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Cosma Shalizi (2011): Dives, Lazarus, and Alice: Weekend Reading

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Weekend Reading: Cosma Shalizi (2011): "They've traded more for cigarettes / than I've managed to express"; or, Dives, Lazarus, and Alice: "Let us consider a simple economy with three individuals. Alice is a restaurateur; she has fed herself, and has just prepared a delicious turkey dinner, at some cost in materials, fuel, and her time. Dives is a wealthy conceptual artist1, who has eaten and is not hungry, but would like to buy the turkey dinner so he can "feed" it to the transparent machine he has built, and film it being "digested" and eventually excreted2. To achieve this, he is willing and able to spend up to $5000. Dives does not care, at all, about what happens to anyone else; indeed, as an exponent of art for art's sake, he does not even care whether his film will have an audience. Huddled miserably in a corner of the gate of Dives's condo is Lazarus, who is starving, on the brink of death, but could be kept alive for another day by eating the turkey...

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Salisbury the Late-Nineteenth Century Grand Strategist, as Explicated by Roberts, According to Gaddis: Weekend Reading

January 1943 FDR Day by Day

Weekend Reading: John Lewis Gaddis's On Grand Strategy is not a book I would recommend highly. The "practitioners" he thinks he has learned from are "David Brooks, Walter Russell Mead, John Negroponte, Peggy Noonan, Victoria Nuland, Paul Solman, Jake Sullivan, and Evan Wolfson". These are, respectivley: a Republican hack-journalist with some regrets, an ex-Yale professor now Hudson Institute fellow a little too enamored of the "clash of civilizations", a George W. Bush Iraq ambassador and DNI whose tenure was about an aveage disaster for the disastrous George W. Bush admiistration, another Republican hack-journalist but this one without regrets, a former assistant secretary of state for European and Eurasian affairs who appears to have been so undiplomatic in her communications to have made a personal enemy of German Chancellor Angela Merkel, a very sharp business-and-economics correspondent for PBS, one of the chief negotiators for the Iran nuclear deal, and a co-counsel in the Hawai'i "freedom to marry" case. With the exception of Jake Sullivan, these are not people I would take as positive role-model practitioners of "Grand Strategy" at all. But there they are.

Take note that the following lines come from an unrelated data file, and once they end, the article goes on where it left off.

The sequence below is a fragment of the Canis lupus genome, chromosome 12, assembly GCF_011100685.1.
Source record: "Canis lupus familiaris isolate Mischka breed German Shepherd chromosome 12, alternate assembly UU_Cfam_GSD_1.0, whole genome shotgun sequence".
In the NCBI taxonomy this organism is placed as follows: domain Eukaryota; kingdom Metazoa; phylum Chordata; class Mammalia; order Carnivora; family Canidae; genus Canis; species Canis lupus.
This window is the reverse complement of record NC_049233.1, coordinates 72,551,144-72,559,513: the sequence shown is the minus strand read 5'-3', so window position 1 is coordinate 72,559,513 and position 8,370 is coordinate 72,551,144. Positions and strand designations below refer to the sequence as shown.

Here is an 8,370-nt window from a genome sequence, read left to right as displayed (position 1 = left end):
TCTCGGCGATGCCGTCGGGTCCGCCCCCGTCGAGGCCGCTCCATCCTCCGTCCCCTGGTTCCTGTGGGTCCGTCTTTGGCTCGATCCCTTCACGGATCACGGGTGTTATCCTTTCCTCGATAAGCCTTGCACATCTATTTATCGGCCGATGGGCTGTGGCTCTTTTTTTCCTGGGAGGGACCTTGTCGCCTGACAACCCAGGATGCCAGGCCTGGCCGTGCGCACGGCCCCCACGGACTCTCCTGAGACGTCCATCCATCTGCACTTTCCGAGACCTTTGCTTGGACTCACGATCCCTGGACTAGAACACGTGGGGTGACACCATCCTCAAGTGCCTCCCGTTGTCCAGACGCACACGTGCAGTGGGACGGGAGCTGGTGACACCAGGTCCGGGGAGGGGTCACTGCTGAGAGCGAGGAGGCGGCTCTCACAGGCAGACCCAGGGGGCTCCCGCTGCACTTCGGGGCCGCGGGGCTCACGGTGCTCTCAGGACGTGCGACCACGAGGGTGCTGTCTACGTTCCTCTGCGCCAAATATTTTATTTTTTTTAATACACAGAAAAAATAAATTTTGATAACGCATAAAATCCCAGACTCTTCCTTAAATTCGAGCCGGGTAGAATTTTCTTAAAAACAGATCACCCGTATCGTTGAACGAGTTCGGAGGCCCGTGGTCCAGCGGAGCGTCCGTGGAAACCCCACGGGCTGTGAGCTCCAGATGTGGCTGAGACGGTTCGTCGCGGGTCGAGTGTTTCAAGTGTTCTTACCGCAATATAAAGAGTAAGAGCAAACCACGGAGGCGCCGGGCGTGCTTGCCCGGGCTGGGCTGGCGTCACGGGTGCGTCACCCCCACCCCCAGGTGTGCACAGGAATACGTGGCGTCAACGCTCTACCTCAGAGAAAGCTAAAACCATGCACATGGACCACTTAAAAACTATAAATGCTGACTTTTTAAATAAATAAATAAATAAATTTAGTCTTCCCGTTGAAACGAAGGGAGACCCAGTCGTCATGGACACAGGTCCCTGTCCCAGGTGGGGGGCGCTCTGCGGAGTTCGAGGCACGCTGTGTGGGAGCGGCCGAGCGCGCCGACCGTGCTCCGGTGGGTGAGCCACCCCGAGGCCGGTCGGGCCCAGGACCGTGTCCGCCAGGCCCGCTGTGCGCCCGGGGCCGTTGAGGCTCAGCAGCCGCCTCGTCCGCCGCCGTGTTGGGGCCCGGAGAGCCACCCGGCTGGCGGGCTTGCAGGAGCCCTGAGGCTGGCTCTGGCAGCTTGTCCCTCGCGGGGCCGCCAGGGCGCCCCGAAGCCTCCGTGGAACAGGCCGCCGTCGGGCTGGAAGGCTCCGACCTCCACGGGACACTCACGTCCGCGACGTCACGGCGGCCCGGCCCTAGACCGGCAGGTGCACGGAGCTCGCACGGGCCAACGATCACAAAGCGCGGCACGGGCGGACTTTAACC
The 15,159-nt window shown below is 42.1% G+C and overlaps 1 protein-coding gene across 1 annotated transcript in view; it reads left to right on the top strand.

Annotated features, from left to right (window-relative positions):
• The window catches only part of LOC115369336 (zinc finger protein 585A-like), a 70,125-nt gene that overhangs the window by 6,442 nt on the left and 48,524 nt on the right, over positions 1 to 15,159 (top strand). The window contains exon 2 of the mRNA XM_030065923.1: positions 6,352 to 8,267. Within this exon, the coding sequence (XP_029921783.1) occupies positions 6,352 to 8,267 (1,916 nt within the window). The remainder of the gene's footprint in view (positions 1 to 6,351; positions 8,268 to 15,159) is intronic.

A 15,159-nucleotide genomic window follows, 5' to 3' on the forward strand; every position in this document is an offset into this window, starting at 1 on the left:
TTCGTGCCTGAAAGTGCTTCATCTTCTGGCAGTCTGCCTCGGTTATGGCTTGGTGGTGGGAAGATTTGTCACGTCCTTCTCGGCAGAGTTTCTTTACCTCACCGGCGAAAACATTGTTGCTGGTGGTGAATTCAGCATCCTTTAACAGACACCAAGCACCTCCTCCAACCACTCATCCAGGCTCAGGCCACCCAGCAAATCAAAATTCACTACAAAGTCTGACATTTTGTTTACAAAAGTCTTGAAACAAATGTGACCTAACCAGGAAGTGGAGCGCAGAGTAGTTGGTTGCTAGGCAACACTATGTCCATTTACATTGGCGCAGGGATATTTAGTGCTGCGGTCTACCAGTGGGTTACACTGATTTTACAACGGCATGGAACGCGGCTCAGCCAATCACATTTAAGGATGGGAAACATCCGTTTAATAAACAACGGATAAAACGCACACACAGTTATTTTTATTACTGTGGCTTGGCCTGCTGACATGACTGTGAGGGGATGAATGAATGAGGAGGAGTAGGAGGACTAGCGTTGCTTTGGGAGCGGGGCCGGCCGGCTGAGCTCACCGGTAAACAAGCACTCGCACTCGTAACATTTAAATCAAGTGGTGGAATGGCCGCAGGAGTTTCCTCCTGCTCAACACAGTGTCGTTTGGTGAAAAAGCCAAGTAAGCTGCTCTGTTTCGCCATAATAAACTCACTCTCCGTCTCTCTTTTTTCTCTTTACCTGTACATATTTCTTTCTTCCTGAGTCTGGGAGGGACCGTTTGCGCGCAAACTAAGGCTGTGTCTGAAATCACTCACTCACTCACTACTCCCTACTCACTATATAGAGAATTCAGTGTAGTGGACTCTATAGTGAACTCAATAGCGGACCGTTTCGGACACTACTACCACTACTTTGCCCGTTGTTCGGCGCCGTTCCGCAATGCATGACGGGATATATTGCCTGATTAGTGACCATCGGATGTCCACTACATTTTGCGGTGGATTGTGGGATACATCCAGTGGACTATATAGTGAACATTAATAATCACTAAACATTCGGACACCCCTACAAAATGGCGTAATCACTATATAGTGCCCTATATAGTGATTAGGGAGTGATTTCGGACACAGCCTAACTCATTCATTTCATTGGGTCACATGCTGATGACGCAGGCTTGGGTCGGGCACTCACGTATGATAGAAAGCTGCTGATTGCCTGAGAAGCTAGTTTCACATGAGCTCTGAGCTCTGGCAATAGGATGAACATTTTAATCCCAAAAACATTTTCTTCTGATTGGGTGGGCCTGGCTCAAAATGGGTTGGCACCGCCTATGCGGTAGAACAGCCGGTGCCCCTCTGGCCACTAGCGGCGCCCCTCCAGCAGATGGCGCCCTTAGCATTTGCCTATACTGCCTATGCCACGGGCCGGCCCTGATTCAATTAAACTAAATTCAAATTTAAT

However, there are two passages in the book that struck me very positively:

The first was made up of Gaddis's strictures about how "foxes" are btter than "hedgehogs". I might write about this someday...

The second was about British late-nineteenth-century prime minister Robert Talbot Gascoyne-Cecil (1830-1903), eventually 3rd Marquess of Salisbury from 1868, and Britain's grand strategy. Starting in the 1840s with the Oregon affair, Britain pursued a grand strategy of appeasing the United States—a strategy that Robert Talbot Gascoyne-Cecil unwillingly embraced—that managed to make the United States Britain's wired aces in the seven-card stud poker game that was world geopolitics from 1914 to 2000: